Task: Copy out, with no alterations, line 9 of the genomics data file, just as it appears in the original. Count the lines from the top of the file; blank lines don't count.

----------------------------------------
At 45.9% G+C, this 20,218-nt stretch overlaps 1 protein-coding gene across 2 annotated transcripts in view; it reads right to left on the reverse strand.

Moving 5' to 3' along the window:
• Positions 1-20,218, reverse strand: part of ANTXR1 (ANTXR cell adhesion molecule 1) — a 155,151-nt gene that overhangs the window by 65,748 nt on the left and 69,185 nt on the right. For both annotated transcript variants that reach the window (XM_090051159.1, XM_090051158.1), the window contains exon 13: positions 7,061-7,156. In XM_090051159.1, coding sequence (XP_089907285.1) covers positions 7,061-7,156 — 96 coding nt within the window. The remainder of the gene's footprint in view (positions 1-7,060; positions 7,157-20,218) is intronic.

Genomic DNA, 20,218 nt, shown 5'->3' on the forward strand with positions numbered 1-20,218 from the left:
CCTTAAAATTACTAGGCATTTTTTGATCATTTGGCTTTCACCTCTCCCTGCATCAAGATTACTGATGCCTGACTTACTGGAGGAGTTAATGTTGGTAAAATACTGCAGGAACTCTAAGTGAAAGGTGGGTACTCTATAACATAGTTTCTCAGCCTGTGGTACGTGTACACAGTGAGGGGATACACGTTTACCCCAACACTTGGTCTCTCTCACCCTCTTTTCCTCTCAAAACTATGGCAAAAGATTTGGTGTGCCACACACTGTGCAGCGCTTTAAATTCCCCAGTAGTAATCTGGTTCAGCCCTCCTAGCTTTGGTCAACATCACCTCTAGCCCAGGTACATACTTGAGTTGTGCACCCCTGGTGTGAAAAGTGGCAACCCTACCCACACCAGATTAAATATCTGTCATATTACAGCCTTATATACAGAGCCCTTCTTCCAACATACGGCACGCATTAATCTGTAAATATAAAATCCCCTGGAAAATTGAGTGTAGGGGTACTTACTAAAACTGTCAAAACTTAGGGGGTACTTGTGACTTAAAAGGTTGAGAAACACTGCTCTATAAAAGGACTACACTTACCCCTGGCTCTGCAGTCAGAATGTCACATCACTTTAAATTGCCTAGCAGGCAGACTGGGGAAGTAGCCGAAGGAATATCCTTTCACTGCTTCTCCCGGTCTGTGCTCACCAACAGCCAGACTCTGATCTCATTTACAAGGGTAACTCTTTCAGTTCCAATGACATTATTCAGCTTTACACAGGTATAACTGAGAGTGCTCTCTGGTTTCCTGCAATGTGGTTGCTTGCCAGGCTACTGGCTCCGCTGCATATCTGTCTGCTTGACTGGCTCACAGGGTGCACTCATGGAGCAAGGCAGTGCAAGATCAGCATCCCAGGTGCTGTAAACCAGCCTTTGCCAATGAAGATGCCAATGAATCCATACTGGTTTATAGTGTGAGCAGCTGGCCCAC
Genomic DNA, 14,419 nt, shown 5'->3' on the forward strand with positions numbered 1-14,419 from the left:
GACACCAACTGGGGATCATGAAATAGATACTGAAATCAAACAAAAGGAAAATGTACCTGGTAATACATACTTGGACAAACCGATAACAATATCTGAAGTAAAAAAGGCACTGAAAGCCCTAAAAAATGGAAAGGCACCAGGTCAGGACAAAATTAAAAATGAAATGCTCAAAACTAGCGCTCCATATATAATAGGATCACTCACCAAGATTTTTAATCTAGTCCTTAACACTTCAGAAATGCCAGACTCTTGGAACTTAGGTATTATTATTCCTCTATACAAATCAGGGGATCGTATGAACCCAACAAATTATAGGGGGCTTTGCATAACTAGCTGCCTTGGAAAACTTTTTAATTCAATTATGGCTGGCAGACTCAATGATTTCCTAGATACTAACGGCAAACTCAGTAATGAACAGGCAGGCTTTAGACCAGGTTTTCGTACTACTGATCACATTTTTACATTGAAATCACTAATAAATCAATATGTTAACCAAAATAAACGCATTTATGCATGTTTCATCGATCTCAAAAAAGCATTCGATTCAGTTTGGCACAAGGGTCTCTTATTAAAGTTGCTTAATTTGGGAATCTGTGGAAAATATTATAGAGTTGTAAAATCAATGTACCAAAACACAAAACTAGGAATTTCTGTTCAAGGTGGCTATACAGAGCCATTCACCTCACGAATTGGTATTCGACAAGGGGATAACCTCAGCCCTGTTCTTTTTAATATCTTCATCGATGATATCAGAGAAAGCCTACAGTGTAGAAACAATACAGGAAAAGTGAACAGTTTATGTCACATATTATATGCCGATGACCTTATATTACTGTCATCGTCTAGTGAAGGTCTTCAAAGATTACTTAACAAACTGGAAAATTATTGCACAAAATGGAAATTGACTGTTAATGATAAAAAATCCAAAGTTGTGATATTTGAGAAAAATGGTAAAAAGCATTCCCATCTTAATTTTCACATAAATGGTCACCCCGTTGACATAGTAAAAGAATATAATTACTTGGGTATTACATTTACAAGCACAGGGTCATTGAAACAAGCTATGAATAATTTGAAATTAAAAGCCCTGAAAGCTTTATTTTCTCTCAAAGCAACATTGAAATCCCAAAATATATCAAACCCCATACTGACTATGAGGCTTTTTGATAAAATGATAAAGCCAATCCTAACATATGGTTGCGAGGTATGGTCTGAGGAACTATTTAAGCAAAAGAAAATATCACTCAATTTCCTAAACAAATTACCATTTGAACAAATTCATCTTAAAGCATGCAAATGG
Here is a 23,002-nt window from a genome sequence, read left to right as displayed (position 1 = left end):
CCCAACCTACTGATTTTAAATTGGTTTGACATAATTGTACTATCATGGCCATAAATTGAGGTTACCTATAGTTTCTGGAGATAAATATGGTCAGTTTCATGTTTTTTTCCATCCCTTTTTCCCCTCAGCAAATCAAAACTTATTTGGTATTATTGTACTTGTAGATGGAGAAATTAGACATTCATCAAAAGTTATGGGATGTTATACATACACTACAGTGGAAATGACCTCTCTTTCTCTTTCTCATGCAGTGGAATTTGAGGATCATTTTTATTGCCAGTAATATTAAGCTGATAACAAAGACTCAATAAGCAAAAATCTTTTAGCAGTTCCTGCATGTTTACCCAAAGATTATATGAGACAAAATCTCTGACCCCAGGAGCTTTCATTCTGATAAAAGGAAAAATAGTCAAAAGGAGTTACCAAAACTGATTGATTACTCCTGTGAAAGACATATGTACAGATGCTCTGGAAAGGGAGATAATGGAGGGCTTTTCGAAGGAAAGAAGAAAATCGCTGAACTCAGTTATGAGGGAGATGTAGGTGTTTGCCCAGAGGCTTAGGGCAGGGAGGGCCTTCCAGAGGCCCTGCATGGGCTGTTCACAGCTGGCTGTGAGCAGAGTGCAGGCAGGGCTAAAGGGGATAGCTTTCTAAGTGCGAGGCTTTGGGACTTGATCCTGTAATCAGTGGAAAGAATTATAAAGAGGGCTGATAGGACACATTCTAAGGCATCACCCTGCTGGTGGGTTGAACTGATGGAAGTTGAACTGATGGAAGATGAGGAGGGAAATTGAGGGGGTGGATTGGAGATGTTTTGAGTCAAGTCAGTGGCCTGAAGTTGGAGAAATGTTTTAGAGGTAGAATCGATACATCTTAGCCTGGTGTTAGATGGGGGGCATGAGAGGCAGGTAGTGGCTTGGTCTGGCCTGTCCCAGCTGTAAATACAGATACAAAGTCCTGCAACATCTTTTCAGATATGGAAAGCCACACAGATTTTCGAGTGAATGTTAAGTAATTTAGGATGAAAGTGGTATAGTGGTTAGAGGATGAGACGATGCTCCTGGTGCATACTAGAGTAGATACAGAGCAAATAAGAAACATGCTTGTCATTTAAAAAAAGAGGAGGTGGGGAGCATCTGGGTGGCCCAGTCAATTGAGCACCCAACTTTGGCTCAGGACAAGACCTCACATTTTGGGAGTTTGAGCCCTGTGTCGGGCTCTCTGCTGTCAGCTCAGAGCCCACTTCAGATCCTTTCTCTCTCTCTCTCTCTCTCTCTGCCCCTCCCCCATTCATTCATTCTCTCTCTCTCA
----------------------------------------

CCCAACCTACTGATTTTAAATTGGTTTGACATAATTGTACTATCATGGCCATAAATTGAGGTTACCTATAGTTTCTGGAGATAAATATGGTCAGTTTCATGTTTTTTTCCATCCCTTTTTCCCCTCAGCAAATCAAAACTTATTTGGTATTATTGTACTTGTAGATGGAGAAATTAGACATTCATCAAAAGTTATGGGATGTTATACATACACTACAGTGGAAATGACCTCTCTTTCTCTTTCTCATGCAGTGGAATTTGAGGATCATTTTTATTGCCAGTAATATTAAGCTGATAACAAAGACTCAATAAGCAAAAATCTTTTAGCAGTTCCTGCATGTTTACCCAAAGATTATATGAGACAAAATCTCTGACCCCAGGAGCTTTCATTCTGATAAAAGGAAAAATAGTCAAAAGGAGTTACCAAAACTGATTGATTACTCCTGTGAAAGACATATGTACAGATGCTCTGGAAAGGGAGATAATGGAGGGCTTTTCGAAGGAAAGAAGAAAATCGCTGAACTCAGTTATGAGGGAGATGTAGGTGTTTGCCCAGAGGCTTAGGGCAGGGAGGGCCTTCCAGAGGCCCTGCATGGGCTGTTCACAGCTGGCTGTGAGCAGAGTGCAGGCAGGGCTAAAGGGGATAGCTTTCTAAGTGCGAGGCTTTGGGACTTGATCCTGTAATCAGTGGAAAGAATTATAAAGAGGGCTGATAGGACACATTCTAAGGCATCACCCTGCTGGTGGGTTGAACTGATGGAAGTTGAACTGATGGAAGATGAGGAGGGAAATTGAGGGGGTGGATTGGAGATGTTTTGAGTCAAGTCAGTGGCCTGAAGTTGGAGAAATGTTTTAGAGGTAGAATCGATACATCTTAGCCTGGTGTTAGATGGGGGGCATGAGAGGCAGGTAGTGGCTTGGTCTGGCCTGTCCCAGCTGTAAATACAGATACAAAGTCCTGCAACATCTTTTCAGATATGGAAAGCCACACAGATTTTCGAGTGAATGTTAAGTAATTTAGGATGAAAGTGGTATAGTGGTTAGAGGATGAGACGATGCTCCTGGTGCATACTAGAGTAGATACAGAGCAAATAAGAAACATGCTTGTCATTTAAAAAAAGAGGAGGTGGGGAGCATCTGGGTGGCCCAGTCAATTGAGCACCCAACTTTGGCTCAGGACAAGACCTCACATTTTGGGAGTTTGAGCCCTGTGTCGGGCTCTCTGCTGTCAGCTCAGAGCCCACTTCAGATCCTTTCTCTCTCTCTCTCTCTCTCTCTGCCCCTCCCCCATTCATTCATTCTCTCTCTCTCA